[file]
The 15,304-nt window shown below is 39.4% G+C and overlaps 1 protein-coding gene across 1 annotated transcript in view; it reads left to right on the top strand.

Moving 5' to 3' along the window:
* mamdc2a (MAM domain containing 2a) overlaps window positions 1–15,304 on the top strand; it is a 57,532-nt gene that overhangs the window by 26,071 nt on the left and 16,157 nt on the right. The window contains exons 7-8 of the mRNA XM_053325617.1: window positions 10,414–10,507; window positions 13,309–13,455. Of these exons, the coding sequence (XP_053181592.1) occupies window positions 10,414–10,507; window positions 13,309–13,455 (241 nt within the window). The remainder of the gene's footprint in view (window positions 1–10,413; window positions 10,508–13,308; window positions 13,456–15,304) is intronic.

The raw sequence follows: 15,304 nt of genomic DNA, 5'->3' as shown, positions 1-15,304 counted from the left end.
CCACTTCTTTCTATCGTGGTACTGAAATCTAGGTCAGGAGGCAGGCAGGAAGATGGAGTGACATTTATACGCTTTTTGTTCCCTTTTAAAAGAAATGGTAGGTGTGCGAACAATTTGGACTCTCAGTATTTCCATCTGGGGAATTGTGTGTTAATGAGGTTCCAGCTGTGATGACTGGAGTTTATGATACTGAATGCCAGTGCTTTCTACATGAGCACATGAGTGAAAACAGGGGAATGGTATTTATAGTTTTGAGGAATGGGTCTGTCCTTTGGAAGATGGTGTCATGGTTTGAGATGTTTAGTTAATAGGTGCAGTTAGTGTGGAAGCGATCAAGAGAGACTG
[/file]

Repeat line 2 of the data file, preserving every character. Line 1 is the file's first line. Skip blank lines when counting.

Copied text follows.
Moving 5' to 3' along the window: